The X__X collection prompted Mr. Morton to reunite with members of that band and tour: they will play songs from both bands at Cake Shop in Manhattan on Thursday and at Monty Hall, the radio station WFMU’s performance space in Jersey City next Sunday, making their New York debut almost four decades after they ceased to exist.
In advance of the concerts, Mr. Morton, 61, visited Brooklyn from his home upstate in Treadwell, N.Y., to begin new treatment for hepatitis C, a result of his years of heroin addiction. (He says he has been sober and drug-free for 19 years). At 6-foot-1 and 220 pounds, Mr. Morton still cuts an imposing figure, despite needing a hiking pole to walk with. (He has had both knees replaced.) About 10 years ago, he began getting tattoos of his own design, including a steaming coffee cup on the back of one hand, necklacelike bands of color around his throat and an infinity symbol on his left earlobe. Gone is the peroxided blond shoulder-length mane that, combined with his size, made him look like a glam-rock version of the 1950s wrestler Gorgeous George.
Espousing an approach he termed “art terrorism,” Mr. Morton formed the Eels with friends from suburban Lakewood High School, drawing inspiration from Captain Beefheart, Sun Ra, Ornette Coleman and Albert Ayler. “I played what I called antimusic in my mind,” Mr. Morton said. “I purposely never learned the scales.”
The Eels’ infrequent live performances were anarchic; often dispensing with a drummer, they had “instruments” that included a gas-powered lawn mower, sheet metal and a sledgehammer. The Eels’ shows were also marked by “violence that mostly I was in charge of,” Mr. Morton said. Most gigs resulted in fisticuffs with his band mates, audience members or the police. “That was kind of what I did back then, but I don’t do anymore — though I think about it.”
Culturally, the Cleveland of the early 1970s was a vacuum, Mr. Morton said, but the Eels found a few other more-or-less kindred spirits, sharing bills with Rocket From the Tombs (whose members would later form Pere Ubu and the Dead Boys) and Mirrors. Trying to pursue his vision in Cleveland was “horrendous,” Mr. Morton said. “Everybody said I was wrong in my art and in my music. There was no support, there was no nurturing, it was only ‘You are wrong!’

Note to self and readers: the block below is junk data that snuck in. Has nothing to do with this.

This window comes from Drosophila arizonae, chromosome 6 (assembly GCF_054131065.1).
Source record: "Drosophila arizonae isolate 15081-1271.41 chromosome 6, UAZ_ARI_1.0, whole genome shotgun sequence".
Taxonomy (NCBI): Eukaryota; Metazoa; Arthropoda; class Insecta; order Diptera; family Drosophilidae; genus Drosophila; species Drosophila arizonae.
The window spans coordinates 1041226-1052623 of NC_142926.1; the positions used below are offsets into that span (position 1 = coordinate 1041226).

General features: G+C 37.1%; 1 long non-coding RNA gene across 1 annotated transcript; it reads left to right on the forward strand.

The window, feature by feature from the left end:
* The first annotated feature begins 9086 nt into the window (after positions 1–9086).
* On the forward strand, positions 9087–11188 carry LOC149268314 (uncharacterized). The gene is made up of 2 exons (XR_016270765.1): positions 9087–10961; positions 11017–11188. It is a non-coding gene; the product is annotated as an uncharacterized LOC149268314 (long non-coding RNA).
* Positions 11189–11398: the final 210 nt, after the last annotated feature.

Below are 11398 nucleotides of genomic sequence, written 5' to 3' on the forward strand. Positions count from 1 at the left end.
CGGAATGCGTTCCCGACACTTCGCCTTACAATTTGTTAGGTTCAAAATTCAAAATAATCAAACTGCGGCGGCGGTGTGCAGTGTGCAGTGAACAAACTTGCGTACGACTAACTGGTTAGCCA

After deciding to move to New York in 1978, he started X__X as a temporary band before departing, enlisting another songwriter in the rhythm guitarist Andrew Klimeyk. Where the Eels were barely controlled chaos, X__X was more musicianly, thanks in part to its drummer Anton Fier, who showed Mr. Morton how to practice and rehearse the band. “The Electric Eels gigs were much more confrontational, both in terms of the inner workings of the band and the band’s relationship to the audience,” said Mr. Fier, who would found the Golden Palominos after moving to New York. In contrast, Mr. Fier said, X__X shows “were much tamer, almost blasé by comparison. All we did was play our set.”
Even so, X__X’s approach was hardly traditional. “We would do songs like “No No” where we would play the same two notes 30 times,” said Jim Ellis, X__X’s original bassist. In “Encore,” Mr. Ellis said, “the band would strike a pose for 30 seconds not playing a single note,” while the song “Tool Jazz” “consisted of us playing power tools onstage.”
Given the Eels’ combustible dynamic, it’s probably no surprise that Mr. Morton has battled with various former band mates over everything from songwriting credits to Internet domain names. His relationships with former members of X__X, however, have fared better, though Mr. Fier and Mr. Ellis declined Mr. Morton’s invitation to play in a reunited X__X. To replace Mr. Ellis on bass, Mr. Morton tapped another Lakewood High alum, Craig Willis Bell, who had been in Mirrors and Rocket From the Tombs. (Mr. Fier’s drum seat has been filled by Matthew Albert Harris, the 25-year-old son of a friend of Mr. Morton’s.)
While Mr. Morton insisted that he is “still a nihilist,” Mr. Bell instead described him as “the kinder, gentler John.” It’s not just Mr. Morton’s demeanor that’s evolved; the recent reassessment of Mr. Morton and his music has seemingly meant that what was once viewed as wrong is now understood by a new generation to be right. At a show in Detroit in August, fans swarmed the stage and knocked over gear. After a career facing unreceptive audiences, “it’s very different,” Mr. Morton said. “People like us. They applaud us. This is a change.”